Canadian Armed Forces is sounding the alarm over a severe shortage of recruits to fill thousands of vacant positions, with the shortfall so bad that senior officers are now calling it a crisis.On a cool Tuesday afternoon, Robert Romero walks out of the Canadian Armed Forces’ recruiting office in downtown Ottawa with an envelope full of papers in his hands.Originally from the Philippines, Romero does not have any direct experience with Canada’s military; his interest is largely derived from a sense of adventure and some of what he saw about soldiers in movies as a kid.“I idolized them,” he says. “I got hooked.
So then I started researching about it and I got more into it.” Queen Elizabeth II’s death leaves questions about vacated military patronage posts Romero is one of 11 people who have just written an aptitude test to identify which military occupations prospective recruits are qualified to fill.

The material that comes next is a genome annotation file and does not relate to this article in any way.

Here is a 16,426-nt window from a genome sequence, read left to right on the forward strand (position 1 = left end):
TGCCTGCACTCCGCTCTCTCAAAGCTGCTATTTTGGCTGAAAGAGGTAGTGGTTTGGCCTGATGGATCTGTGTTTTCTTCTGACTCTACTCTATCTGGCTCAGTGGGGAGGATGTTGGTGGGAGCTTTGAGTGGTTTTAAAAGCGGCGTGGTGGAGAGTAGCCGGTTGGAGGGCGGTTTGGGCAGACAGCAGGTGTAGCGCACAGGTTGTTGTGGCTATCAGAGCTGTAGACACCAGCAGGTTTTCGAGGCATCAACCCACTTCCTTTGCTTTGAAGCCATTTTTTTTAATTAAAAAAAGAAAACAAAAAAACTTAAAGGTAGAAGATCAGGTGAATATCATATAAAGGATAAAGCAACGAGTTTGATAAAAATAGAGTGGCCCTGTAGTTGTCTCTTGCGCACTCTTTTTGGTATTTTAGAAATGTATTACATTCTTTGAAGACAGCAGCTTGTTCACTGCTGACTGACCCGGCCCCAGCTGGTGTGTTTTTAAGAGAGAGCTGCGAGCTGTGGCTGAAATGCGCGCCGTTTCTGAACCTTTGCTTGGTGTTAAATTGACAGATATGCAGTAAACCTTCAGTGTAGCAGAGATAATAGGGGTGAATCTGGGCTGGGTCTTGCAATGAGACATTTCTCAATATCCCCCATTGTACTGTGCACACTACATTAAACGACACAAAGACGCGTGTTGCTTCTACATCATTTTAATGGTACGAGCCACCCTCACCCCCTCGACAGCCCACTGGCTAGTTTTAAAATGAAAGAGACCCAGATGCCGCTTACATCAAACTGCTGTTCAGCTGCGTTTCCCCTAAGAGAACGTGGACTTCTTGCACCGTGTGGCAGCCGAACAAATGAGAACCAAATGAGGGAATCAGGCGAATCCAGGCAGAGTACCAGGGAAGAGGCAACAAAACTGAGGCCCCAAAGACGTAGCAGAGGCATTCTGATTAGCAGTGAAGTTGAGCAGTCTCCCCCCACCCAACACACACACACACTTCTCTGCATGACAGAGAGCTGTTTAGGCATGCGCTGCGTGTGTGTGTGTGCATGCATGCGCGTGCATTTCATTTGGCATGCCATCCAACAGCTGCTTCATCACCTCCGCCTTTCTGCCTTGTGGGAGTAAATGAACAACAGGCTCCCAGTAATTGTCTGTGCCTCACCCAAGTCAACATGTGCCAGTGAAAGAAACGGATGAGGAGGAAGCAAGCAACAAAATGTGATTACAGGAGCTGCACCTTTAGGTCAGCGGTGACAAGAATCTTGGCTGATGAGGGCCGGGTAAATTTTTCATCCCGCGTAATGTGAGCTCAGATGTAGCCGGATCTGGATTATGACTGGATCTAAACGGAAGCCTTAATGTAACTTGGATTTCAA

He pulls his results from the envelope: intelligence officer, meteorological technician and cook.He will now talk it over with his parents to decide which career interests him, whether he wants to write the test again or abandon the whole exercise.Canada’s military is supposed to be in a period of growth as new demands increase the need for trained soldiers, sailors and aviators.
The Liberal government in 2017 laid out a plan to add thousands of full and part-time positions.While the plan came after years of troop shortages, there were signs the military was turning a corner as recruitment began to outpace departures.“We were just starting to gain momentum when the pandemic hit,” says Brig.-Gen.